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Rove, celebs trading jabs

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WASHINGTON — Put celebrity environmental activists in a room with top Bush administration officials and a meeting of the minds could result. At least that is a theoretical possibility.

The more likely outcome is that an argument will break out, as it did at the White House Correspondents' Association dinner Saturday night, between Karl Rove, the president's deputy chief of staff, and singer Sheryl Crow and Laurie David, a major Democratic donor and a producer of the global warming documentary featuring Al Gore, "An Inconvenient Truth."

Crow and David, who have been visiting campuses in an event billed as the Stop Global Warming College Tour, approached Rove to urge him to take "a fresh look" at global warming, they explained later.

Recriminations between the celebrities and the White House carried over into Sunday, with Crow and David calling Rove "a spoiled child throwing a tantrum" and the White House criticizing their "Hollywood histrionics."

"I honestly thought that I was going to change his mind, like, right there and then," David said Sunday, The Associated Press reported.

Crow was at the dinner as a guest of Bloomberg News. David and her husband, Larry David, a creator of "Seinfeld," were guests of CNN. Rove was a guest of The New York Times.

The one thing all three parties agree on is that the conversation quickly became heated.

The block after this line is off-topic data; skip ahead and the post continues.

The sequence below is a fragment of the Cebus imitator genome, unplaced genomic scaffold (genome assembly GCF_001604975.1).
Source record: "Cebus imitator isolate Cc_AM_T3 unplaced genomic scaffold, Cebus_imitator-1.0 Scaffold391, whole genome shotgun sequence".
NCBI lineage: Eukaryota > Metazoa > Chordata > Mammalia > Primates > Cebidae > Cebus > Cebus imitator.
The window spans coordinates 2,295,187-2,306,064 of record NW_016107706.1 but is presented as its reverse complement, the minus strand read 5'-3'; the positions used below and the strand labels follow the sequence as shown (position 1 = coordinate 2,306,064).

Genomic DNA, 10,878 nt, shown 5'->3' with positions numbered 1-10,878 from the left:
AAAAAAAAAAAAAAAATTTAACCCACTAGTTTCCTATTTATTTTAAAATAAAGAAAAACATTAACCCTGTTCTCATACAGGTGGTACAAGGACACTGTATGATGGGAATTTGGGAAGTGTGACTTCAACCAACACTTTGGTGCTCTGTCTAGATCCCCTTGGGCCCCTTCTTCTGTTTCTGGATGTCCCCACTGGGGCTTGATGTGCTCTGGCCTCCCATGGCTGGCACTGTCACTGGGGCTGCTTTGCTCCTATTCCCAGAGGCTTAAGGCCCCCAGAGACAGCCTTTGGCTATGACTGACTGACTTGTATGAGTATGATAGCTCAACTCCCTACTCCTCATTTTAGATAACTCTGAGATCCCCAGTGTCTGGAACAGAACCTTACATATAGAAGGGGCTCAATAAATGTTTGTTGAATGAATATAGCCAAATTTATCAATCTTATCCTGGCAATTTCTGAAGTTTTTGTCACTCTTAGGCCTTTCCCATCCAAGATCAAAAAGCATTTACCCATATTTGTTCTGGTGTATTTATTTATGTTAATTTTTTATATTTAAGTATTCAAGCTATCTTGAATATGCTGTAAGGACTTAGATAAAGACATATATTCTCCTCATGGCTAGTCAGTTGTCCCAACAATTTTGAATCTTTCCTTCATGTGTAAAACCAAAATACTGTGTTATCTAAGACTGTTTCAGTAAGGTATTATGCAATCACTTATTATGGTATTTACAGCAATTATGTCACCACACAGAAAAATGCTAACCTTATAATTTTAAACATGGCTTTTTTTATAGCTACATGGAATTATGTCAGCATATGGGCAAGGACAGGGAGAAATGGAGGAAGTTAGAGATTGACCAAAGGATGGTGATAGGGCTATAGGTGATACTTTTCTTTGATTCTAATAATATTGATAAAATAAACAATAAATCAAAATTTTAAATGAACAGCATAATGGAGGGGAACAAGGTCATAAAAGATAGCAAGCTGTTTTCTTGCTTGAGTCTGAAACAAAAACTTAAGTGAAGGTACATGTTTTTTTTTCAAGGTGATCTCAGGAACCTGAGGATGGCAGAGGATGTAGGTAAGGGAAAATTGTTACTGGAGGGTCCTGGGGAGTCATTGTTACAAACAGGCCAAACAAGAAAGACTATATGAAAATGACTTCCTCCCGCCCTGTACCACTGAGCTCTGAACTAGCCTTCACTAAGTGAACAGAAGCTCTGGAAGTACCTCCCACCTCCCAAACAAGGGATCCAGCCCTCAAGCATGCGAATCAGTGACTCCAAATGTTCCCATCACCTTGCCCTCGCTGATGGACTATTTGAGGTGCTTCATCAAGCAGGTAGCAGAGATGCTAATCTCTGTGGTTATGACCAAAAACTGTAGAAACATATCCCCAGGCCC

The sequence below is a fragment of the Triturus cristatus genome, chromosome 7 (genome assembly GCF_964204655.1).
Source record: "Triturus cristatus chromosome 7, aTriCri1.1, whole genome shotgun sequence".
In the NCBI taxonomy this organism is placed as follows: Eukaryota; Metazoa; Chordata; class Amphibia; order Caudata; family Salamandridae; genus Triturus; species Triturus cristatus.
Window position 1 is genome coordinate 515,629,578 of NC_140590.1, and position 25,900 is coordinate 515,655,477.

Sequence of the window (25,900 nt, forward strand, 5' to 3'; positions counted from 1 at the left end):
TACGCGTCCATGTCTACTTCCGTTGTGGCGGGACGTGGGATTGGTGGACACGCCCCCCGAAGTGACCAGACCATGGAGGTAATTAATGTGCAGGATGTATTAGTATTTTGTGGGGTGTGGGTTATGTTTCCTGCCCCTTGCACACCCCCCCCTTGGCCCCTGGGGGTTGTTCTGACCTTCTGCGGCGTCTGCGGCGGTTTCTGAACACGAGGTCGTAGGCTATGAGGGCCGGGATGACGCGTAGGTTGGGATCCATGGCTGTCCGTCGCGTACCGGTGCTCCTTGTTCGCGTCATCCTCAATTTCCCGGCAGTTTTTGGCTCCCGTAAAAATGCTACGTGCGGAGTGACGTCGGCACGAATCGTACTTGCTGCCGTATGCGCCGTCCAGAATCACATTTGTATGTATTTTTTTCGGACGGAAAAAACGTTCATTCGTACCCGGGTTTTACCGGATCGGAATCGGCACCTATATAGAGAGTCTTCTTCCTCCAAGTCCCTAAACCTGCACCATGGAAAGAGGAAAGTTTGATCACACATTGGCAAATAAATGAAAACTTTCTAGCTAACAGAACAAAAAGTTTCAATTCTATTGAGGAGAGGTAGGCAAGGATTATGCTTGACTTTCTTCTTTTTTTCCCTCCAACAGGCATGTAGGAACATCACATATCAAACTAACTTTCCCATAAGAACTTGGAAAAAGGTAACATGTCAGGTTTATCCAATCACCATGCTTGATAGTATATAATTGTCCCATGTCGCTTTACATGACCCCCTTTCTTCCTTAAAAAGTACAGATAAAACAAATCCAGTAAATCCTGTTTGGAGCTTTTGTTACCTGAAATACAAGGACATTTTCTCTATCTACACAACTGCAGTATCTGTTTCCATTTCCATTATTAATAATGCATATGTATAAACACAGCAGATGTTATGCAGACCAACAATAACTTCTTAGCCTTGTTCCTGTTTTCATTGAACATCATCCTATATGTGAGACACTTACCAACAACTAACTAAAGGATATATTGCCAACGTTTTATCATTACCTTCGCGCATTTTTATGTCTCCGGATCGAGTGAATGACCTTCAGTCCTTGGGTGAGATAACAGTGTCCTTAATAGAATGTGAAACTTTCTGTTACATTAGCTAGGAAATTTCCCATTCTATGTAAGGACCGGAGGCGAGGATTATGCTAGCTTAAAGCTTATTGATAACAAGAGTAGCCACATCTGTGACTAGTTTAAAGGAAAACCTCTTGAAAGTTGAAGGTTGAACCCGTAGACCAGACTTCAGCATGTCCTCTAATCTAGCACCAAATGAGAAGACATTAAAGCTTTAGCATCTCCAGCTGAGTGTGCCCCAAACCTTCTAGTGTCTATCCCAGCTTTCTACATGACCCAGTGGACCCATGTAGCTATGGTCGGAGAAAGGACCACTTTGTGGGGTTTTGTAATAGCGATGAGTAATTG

As Crow and David described it on the Huffington Post Web site on Sunday, when Rove turned toward his table, Crow touched his arm and "Karl swung around and spat, 'Don't touch me."'

Both sides agreed that Crow told him, "You can't speak to us like that; you work for us," to which Rove responded, "I don't work for you; I work for the American people." Crow and David wrote that Crow shot back, "We are the American people."

In their joint Internet posting, Crow and David described Rove as responding with "anger flaring" and as having "exploded with even more venom" as their argument continued.

"She came over to insult me," Rove said on Saturday night, when asked about the encounter, "and she succeeded."

Rove did not respond to a request for comment on the women's written description of the argument on Sunday.

Tony Fratto, a White House spokesman, said, "We have respect for the opinions and passion that many people have for climate change." But, Fratto said, "I wish the same respect was afforded to the president."

He accused Crow and David of ignoring the administration's environmental initiatives, like the president's push for the development of alternative fuels, and for "going after officials with misinformed assertions at a social dinner."

"It would be better," Fratto said, "to set aside Hollywood histrionics and try to help with the problem instead of this baseless, and tasteless, finger-pointing."